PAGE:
Sucheta Dalal :Singapore most tax-friendly economy; India US at bottom in survey
Sucheta Dalal

Click here for FREE MEMBERSHIP to Moneylife Foundation which entitles you to:
• Access to information on investment issues

• Invitations to attend free workshops on financial literacy
• Grievance redressal


You are here: Home » What's New » Singapore most tax-friendly economy; India, US at bottom in survey
                       Previous           Next

Singapore most tax-friendly economy; India, US at bottom in survey  

October 29, 2009, a portal that provides accurate and up-to-date business-oriented information about Singapore, has said that a comparison of the tax burden faced by start-ups in six economies reveals significant variation with that country coming out as the most tax-friendly jurisdiction.
The survey compared tax policies of six countries—UK, USA, India, Australia, Russia, and Singapore. Among the six countries considered, the report said that the tax burden imposed on new firms is the least in Singapore while it is highest in India and the US.
To illustrate its findings, the report considered a case of a hypothetical start-up firm that expects to make an annual income of $300,000. Such a firm will have a total tax bill of $34,000 in Singapore while it would face a tax bill of about $60,000 in Russia, $63,000 in the UK, $90,000 in Australia, $100,000 in US, and $102,000 in India.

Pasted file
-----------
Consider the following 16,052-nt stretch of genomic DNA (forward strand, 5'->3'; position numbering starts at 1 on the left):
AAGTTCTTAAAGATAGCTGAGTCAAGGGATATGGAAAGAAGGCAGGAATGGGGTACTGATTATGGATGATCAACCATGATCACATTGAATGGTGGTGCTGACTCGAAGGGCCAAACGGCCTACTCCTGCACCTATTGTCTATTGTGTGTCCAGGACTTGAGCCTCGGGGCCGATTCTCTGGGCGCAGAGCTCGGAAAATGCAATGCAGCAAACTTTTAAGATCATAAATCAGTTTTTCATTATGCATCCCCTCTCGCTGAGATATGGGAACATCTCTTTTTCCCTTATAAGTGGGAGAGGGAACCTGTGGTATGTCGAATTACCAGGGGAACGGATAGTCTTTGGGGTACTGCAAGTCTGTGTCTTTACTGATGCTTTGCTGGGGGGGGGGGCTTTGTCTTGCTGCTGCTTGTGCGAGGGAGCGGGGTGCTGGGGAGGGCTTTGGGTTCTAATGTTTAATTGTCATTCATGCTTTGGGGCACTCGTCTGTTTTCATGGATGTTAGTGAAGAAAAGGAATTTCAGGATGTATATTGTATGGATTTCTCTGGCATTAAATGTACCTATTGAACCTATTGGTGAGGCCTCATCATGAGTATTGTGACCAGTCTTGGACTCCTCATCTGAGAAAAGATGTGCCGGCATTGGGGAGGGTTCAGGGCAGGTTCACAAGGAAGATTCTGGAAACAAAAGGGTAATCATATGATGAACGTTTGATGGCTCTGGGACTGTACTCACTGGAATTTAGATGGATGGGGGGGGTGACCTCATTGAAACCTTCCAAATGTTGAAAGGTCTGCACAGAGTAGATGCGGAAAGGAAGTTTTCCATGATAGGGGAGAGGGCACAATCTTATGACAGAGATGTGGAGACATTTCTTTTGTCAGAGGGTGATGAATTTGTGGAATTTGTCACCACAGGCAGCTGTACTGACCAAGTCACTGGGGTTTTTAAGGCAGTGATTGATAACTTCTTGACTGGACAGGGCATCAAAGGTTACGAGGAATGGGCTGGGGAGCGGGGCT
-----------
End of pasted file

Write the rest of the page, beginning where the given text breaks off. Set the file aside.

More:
"The historical trend of corporate tax rates in Singapore over the last five years shows consistent reduction. Per government's stated policies, this trend is likely to continue in Singapore whereas in most other countries this trend is pointing upwards due to the rising budget deficits that these governments face," said Jacqueline Low, director for corporate services, Janus Corporate Solutions, which owns the portal.
The lowest tax in Singapore is one of the reasons why India's National Stock Exchange's index Nifty was losing business to Singapore Stock Exchange (SGX). According to SGX data, Nifty futures generated 20% volume on the exchange out of 62 million contracts of all major Asian indices traded on it last year. SGX has been taking away a major portion of NSE volumes, which may be a cause of worry for the Indian bourse.
However, there are numerous reasons for which many overseas investors, including institutional investors, prefer to trade on SGX Nifty. The main reason being costlier securities transaction tax (STT) and stamp duties charged in India. In Singapore, the transaction costs are only two to three basis points of the trade.
Besides the lowest tax structure, SGX has extended trading hours that start as early as 6.30 am and goes till 6 pm. This may be the reason for a move in India to extend trading hours from 9 am to 5 pm on the bourses.
-Yogesh Sapkale [email protected]

-- Sucheta Dalal